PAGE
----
To summarize what I think was going on in part one: the protagonist of an alternative historical South, where a matriarchic Confederacy has won the American Civil War, is writing/thinking about an alternative steam punk-esq America in another war against invaders. The protagonist of this alternate world, who is a mirror of the first protagonist, is also telling a story, which is actually the first protagonist’s life. Sounds completely mind boggling right? That summarizes a small part of my experience reading All Those Vanished Engines.

This book uses the concept of “Braiding” is used to weave multiple plots together to form a whole story. This in itself is not uncommon, see Game of Thrones for a proper demonstration. All Those Vanished Engines differs, however, in that it uses multiple dimensions of inception so that the stories simultaneously weave in and out of each other. The concept in and of itself is incredibly interesting and innovative, but the execution is handled so poorly that I had a hard time following even a few pages. I had to step away from the book and re-approach to get the full picture.

I like the idea behind the three-part narrative. It is balanced on key locations and artifacts, which keeps the reader more or less focused during the narrative progression. In many ways, it reminds me of tag words used in Norse poetry and prose that date before Latin comes to Scandinavia. In these forms, like the “Lay of Rig,” certain key elements are repeated in order to help the listener keep track of the story’s progression. The protagonists themselves aren’t particularly interesting but serve their purpose as part of the overall plot movement.

That said, parts two and three are far, far better in terms of readability. Nevertheless, I wouldn’t say that the overall book is worth the read, as the poor narrative framing of part one ruined for me what could have been at least a moderately decent book.

I give this 1 out of 5 K. W. Jeter’s




Additional Information
Series
  • N/A




Similar Books
  • Infernal Devices by K. W. Jeter
  • Leviathan Series by Scott Westerfeld

Content
  • Gore
  • Aliens
  • Violence

Friday, July 25, 2014

Review: Through the Looking Glass by Lewis Carroll





Through the Looking Glass
Lewis Carroll


Genre: FantasyLiterary Nonsense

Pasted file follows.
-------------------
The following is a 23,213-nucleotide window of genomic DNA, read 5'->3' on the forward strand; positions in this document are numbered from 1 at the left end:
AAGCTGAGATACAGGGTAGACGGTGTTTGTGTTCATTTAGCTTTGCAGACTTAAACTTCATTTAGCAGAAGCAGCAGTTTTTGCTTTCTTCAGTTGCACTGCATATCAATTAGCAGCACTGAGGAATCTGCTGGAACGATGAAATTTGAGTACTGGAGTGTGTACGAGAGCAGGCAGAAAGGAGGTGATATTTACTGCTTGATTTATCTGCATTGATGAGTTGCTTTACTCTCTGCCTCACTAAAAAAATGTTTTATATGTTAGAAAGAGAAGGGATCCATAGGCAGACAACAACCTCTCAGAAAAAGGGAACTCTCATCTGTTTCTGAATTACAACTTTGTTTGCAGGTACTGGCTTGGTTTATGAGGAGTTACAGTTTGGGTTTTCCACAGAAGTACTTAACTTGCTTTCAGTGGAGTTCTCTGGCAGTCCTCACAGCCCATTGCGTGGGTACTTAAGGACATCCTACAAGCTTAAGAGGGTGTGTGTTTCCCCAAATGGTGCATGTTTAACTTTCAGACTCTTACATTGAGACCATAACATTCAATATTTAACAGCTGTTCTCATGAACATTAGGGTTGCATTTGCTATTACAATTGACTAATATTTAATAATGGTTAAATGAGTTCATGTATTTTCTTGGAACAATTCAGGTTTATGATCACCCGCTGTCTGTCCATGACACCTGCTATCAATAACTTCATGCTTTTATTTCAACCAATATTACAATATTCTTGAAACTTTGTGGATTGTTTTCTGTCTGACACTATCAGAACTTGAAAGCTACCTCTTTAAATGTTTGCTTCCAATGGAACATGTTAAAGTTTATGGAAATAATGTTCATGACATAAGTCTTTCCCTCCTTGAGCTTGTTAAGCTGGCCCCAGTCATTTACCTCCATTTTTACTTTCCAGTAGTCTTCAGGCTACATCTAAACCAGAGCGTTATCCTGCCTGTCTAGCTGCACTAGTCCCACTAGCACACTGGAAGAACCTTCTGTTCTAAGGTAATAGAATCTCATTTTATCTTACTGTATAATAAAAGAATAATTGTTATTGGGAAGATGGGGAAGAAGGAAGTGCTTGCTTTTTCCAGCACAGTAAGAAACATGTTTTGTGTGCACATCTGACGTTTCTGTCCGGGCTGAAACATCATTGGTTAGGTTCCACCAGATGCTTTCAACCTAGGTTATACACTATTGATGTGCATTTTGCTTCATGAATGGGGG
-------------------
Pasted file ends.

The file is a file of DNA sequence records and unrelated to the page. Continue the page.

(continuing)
Paperback: 208 Pages
Publication: March 17, 2011 (originally 1871)
by Puffin




Synopsis

Nothing is quite what it seems once Alice journeys through the looking-glass, and Dodgson's wit is infectious as he explores concepts of mirror imagery, time running backward, and strategies of chess-all wrapped up in the exploits of a spirited young girl who parries with the Red Queen, Tweedledee and Tweedledum, and other unlikely characters.

Review

Much like Wonderland, we’ve probably all heard at some point the basic story of Through the Looking Glass. Alice is in her family’s drawing room when she climbs onto the mantel, slips through the drawing room mirror, and finds herself in the Looking Glass world, a place with the loose structure of a chess game and where things happen in reverse. Just like in the previous story Carroll wrote, Alice wakes up and finds that her adventure was all a dream.

Like its predecessor, there wasn’t a firm plot in the story. Alice’s driving motivation seemed to be her desire to become a queen, a feat she could accomplish by arriving to the eighth square. Like I said before, the Looking Glass world is supposed to be structured like a game of chess, hinted at by the fact that some of the secondary characters are game pieces brought to life, and the pieces' behavior is different according to their color (the red pieces are more aggressive, while the white ones are more meek).

The tone of the story seemed rather different than the one in Wonderland. Where the previous story came across as colorful and had a few more fun characters, the denizens of the Looking Glass world seemed more aggressive, and the world itself seemed darker to me. The biggest problem I had with the story was that it felt too confused. Even though there was the whole deal of Alice wanting to become a queen, there didn’t seem to be a real payoff when she accomplished it. Where in Wonderland there are several memorable characters, some of whom return during the trial at the end, there weren’t as many in the Looking Glass world. The majority were just quick cameos that, in my opinion, could easily have been cut.

The saving grace for this book, I think, was the portrayal of the few memorable characters. The Tweedles were absolutely fun, and the sibling rivalry between them is nonsensical but still funny to watch. There were brief cameos made by the March Hare and Mad Hatter from Wonderland, though in Looking Glass, they went by different names. The White Knight was easily my favorite character in the book. Despite his clumsiness and tendency to invent unusual and mostly useless utensils, he was gallant and chivalrous, and he wasn’t offensive nor easily offended, making his company more enjoyable for Alice and, in turn, for the reader. Even though he only appears for one chapter, I would’ve loved to have seen more of him. I personally think he would’ve been a great companion for Alice through the rest of her journey.